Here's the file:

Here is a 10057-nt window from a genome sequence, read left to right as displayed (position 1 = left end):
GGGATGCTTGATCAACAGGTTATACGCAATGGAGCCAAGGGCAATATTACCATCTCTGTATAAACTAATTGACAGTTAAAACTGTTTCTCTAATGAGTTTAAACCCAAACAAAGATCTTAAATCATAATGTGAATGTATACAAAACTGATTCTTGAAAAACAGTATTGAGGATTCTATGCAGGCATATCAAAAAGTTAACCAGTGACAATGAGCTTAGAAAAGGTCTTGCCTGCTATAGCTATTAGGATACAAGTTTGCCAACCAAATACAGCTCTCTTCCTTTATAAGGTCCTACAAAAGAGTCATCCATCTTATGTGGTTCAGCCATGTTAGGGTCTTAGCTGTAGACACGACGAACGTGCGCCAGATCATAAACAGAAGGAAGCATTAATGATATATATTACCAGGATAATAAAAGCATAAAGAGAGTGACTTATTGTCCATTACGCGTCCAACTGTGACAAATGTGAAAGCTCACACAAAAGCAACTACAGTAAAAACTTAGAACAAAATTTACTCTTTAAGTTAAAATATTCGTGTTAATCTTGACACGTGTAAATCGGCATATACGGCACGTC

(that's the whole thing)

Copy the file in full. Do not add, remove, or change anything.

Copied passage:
Here is a 10057-nt window from a genome sequence, read left to right as displayed (position 1 = left end):
GGGATGCTTGATCAACAGGTTATACGCAATGGAGCCAAGGGCAATATTACCATCTCTGTATAAACTAATTGACAGTTAAAACTGTTTCTCTAATGAGTTTAAACCCAAACAAAGATCTTAAATCATAATGTGAATGTATACAAAACTGATTCTTGAAAAACAGTATTGAGGATTCTATGCAGGCATATCAAAAAGTTAACCAGTGACAATGAGCTTAGAAAAGGTCTTGCCTGCTATAGCTATTAGGATACAAGTTTGCCAACCAAATACAGCTCTCTTCCTTTATAAGGTCCTACAAAAGAGTCATCCATCTTATGTGGTTCAGCCATGTTAGGGTCTTAGCTGTAGACACGACGAACGTGCGCCAGATCATAAACAGAAGGAAGCATTAATGATATATATTACCAGGATAATAAAAGCATAAAGAGAGTGACTTATTGTCCATTACGCGTCCAACTGTGACAAATGTGAAAGCTCACACAAAAGCAACTACAGTAAAAACTTAGAACAAAATTTACTCTTTAAGTTAAAATATTCGTGTTAATCTTGACACGTGTAAATCGGCATATACGGCACGTC